- Connecticut Gov. Ned Lamont, D, is set to sign a bill that would establish a goal of deploying 1,000 MW of energy storage by the end of 2030, making it the eighth state to set an energy storage target.
- SB 952, which passed the state House unanimously last week, also sets interim targets of deploying 300 MW of storage by the end of 2024 and 650 MW by the end of 2027. The bill had previously passed the state Senate in a unanimous vote.
- The state’s Public Utilities Regulatory Authority (PURA) began a proceeding this year to create consumer incentives to encourage storage development, which PURA director of utility programs and initiatives Josh Ryor said will be essential to meeting the legislation’s goals. "It’s a balancing act," Ryor said, "to ensure consumer adoption and making sure the value of storage is clear to the consumer."
At the beginning of 2021, the state Department of Energy and Environmental Protection (DEEP) laid out a draft plan to get Connecticut to 100% zero-carbon energy by 2040, in line with a goal set by Lamont in 2019. The DEEP plan said that meeting the goal would require reforms to ISO New England’s wholesale electricity market, as well as demand response and storage incentives at the state level to address the intermittency of wind and solar production.
The storage target is a "clear signal to the industry that the state is committed to storage and its role in getting us to a clean energy future," said Sean Burke, a policy associate for the Northeast Clean Energy Council.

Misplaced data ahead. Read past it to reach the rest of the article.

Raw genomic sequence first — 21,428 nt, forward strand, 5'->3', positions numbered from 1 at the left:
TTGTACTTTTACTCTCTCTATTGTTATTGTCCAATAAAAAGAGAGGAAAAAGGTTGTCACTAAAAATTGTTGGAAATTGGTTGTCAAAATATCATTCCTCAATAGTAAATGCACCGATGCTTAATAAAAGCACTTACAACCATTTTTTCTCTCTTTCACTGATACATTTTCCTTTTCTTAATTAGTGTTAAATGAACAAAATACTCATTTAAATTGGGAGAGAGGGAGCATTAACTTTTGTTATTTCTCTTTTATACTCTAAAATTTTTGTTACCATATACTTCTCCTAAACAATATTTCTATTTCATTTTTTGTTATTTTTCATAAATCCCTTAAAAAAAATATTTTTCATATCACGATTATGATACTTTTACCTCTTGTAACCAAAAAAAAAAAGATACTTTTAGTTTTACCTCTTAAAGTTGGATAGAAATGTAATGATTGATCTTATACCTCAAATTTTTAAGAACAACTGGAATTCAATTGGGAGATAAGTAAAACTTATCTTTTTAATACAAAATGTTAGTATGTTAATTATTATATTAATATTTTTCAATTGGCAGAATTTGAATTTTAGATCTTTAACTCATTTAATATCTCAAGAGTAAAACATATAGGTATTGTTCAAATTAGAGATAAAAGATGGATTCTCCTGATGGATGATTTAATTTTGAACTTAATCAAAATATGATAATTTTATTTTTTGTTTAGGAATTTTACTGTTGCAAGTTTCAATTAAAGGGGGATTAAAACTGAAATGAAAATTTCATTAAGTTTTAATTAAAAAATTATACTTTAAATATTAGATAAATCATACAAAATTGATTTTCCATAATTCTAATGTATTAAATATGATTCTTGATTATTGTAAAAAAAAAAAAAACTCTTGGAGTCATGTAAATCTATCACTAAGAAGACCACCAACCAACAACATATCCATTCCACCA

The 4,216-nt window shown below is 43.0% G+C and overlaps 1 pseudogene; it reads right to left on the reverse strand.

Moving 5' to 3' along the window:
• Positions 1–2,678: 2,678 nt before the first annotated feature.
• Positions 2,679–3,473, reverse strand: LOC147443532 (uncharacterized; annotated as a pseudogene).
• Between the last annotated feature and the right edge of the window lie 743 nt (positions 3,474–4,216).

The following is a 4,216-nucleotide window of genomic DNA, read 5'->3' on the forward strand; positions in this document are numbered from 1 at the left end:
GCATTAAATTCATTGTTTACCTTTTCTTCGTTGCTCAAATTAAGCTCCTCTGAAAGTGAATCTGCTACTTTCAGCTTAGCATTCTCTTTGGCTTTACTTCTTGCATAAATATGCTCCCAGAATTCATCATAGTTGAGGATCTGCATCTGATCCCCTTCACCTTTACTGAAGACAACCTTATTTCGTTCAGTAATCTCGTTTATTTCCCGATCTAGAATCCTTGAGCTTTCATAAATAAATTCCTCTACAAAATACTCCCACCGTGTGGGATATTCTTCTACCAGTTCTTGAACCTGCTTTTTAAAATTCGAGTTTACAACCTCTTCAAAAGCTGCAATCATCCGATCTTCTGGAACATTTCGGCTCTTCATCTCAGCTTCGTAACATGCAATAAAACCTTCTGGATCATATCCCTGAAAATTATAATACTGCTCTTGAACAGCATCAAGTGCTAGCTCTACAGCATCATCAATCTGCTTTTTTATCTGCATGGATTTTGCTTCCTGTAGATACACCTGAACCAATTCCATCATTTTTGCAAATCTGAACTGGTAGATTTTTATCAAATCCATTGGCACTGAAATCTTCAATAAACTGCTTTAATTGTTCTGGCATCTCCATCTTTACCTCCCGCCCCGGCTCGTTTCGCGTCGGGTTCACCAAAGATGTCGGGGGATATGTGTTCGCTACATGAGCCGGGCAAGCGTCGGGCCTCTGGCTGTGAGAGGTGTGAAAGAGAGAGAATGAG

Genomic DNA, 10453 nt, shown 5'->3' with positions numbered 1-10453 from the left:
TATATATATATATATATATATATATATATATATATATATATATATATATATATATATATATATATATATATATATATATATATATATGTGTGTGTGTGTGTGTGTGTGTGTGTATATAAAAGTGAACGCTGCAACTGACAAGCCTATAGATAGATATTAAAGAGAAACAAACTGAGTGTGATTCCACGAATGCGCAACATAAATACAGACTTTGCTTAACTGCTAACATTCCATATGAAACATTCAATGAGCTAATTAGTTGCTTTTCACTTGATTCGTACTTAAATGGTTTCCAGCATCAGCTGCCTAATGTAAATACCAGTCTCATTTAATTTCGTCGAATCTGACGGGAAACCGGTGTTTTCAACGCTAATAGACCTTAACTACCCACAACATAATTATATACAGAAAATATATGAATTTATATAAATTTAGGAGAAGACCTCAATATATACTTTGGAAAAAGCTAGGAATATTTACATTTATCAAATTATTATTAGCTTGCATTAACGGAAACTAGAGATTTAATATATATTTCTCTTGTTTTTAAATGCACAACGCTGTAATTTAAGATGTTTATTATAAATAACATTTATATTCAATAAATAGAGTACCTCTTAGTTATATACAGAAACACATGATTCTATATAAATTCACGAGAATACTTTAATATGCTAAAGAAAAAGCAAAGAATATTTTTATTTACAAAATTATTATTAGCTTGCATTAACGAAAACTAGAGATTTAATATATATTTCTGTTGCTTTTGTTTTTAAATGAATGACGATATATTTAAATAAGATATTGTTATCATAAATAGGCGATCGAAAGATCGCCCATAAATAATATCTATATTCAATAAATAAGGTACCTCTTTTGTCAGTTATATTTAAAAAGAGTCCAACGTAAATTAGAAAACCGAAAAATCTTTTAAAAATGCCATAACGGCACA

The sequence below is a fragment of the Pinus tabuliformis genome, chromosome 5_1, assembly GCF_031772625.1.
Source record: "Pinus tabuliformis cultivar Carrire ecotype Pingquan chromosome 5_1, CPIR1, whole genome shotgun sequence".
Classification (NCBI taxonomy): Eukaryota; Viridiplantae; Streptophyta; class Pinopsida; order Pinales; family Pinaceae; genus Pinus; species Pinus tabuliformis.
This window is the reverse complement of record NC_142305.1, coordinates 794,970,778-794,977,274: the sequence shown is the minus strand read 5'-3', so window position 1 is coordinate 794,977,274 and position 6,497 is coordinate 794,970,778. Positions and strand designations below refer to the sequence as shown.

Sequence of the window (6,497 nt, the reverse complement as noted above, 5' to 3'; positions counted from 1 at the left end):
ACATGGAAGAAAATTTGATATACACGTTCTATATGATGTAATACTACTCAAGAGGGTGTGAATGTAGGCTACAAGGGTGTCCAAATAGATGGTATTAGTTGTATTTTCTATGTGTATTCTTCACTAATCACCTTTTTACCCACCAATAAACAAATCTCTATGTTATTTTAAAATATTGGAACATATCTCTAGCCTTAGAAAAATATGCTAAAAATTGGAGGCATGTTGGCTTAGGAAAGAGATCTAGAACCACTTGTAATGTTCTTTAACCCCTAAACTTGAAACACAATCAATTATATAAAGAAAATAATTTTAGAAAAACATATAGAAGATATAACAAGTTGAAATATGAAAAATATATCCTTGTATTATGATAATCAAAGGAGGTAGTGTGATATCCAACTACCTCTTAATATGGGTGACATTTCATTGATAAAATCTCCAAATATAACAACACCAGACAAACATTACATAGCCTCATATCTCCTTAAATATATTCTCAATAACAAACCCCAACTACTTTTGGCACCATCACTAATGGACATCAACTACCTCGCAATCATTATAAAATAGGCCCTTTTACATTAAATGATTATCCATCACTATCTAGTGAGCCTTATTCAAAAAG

"This goal is among the most ambitious in the Northeast and is coupled with a requirement to take concrete action to meet that goal and deliver ratepayer benefits," Burke told Utility Dive.
Under the bill, PURA is required to start a proceeding to develop strategies and funding to interconnect energy storage with the distribution grid and develop rate design incentives to encourage storage development. Earlier this year, PURA proposed an incentive program with a goal of deploying 580 MW of storage by 2030, a process informed by the introduction of a storage target bill in last year’s legislative session. To help meet the remainder of the 1 GW legislative storage target, the bill gives DEEP the authority to pursue procurement of energy storage.
The PURA proposal included up-front incentives to defray the cost for homeowners and businesses to purchase a storage system that could dispatch energy during summer peak hours, as well as annual performance incentives for customers who allowed utilities to dispatch their stored energy during demand response events. PURA’s Ryor said those incentives are key to increasing consumer adoption, especially after a Connecticut Green Bank analysis found that a cost-benefit value for storage purchasers in the state was essentially even and that the "availability of appropriate upfront incentives will be crucial." There also haven’t been consumer benefits for storage through the state’s net metering program, Ryor added.
"What makes me optimistic is that there’s been a lot of interest and uptake without a lot of real incentives. We’re starting from a good place," Ryor said. "Now we’re going to create a program that maximizes the benefits to the grid and to its participants."
Connecticut now joins seven other states — New York, New Jersey, California, Nevada, Massachusetts, Oregon and Virginia — in setting an energy storage target in combination with a clean energy deployment goal. Those state-level policies, when paired with incentives, can help accelerate the transition to renewables by addressing reliability concerns and setting a guide for other governments on how best to encourage storage, said Burke.
"This bill sets Connecticut as a regional leader in understanding how we can reach our climate goals using a breadth of technologies and policies," Burke said. "It recognizes the flexibility of energy storage and its ability to meet a variety of goals."
Correction: An earlier version of this story misnamed Sean Burke's employer. He works for the Northeast Clean Energy Council.